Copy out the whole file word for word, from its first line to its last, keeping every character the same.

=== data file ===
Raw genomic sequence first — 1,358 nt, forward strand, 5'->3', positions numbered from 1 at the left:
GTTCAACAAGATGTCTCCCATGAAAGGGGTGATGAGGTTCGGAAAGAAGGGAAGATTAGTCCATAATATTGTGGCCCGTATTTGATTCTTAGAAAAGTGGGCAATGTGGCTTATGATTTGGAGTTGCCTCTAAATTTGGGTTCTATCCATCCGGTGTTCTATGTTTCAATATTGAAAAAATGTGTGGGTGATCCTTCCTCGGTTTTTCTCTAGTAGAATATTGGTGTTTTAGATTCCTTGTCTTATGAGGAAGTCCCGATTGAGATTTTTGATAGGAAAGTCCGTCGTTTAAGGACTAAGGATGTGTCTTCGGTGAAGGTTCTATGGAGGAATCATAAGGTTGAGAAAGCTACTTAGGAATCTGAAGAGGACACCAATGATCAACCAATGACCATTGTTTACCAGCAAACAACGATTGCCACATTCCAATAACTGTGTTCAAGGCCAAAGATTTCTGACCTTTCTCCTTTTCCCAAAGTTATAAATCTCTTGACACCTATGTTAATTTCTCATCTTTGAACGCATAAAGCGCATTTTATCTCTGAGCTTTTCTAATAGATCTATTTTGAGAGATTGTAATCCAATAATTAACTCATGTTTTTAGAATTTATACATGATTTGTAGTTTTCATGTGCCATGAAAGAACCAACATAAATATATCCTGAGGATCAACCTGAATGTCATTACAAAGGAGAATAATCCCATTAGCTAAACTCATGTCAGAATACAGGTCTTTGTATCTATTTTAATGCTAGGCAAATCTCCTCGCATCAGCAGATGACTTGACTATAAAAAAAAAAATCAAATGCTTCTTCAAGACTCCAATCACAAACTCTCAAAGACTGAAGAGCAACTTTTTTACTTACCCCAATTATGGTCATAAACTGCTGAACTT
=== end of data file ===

Raw genomic sequence first — 1,358 nt, forward strand, 5'->3', positions numbered from 1 at the left:
GTTCAACAAGATGTCTCCCATGAAAGGGGTGATGAGGTTCGGAAAGAAGGGAAGATTAGTCCATAATATTGTGGCCCGTATTTGATTCTTAGAAAAGTGGGCAATGTGGCTTATGATTTGGAGTTGCCTCTAAATTTGGGTTCTATCCATCCGGTGTTCTATGTTTCAATATTGAAAAAATGTGTGGGTGATCCTTCCTCGGTTTTTCTCTAGTAGAATATTGGTGTTTTAGATTCCTTGTCTTATGAGGAAGTCCCGATTGAGATTTTTGATAGGAAAGTCCGTCGTTTAAGGACTAAGGATGTGTCTTCGGTGAAGGTTCTATGGAGGAATCATAAGGTTGAGAAAGCTACTTAGGAATCTGAAGAGGACACCAATGATCAACCAATGACCATTGTTTACCAGCAAACAACGATTGCCACATTCCAATAACTGTGTTCAAGGCCAAAGATTTCTGACCTTTCTCCTTTTCCCAAAGTTATAAATCTCTTGACACCTATGTTAATTTCTCATCTTTGAACGCATAAAGCGCATTTTATCTCTGAGCTTTTCTAATAGATCTATTTTGAGAGATTGTAATCCAATAATTAACTCATGTTTTTAGAATTTATACATGATTTGTAGTTTTCATGTGCCATGAAAGAACCAACATAAATATATCCTGAGGATCAACCTGAATGTCATTACAAAGGAGAATAATCCCATTAGCTAAACTCATGTCAGAATACAGGTCTTTGTATCTATTTTAATGCTAGGCAAATCTCCTCGCATCAGCAGATGACTTGACTATAAAAAAAAAAATCAAATGCTTCTTCAAGACTCCAATCACAAACTCTCAAAGACTGAAGAGCAACTTTTTTACTTACCCCAATTATGGTCATAAACTGCTGAACTT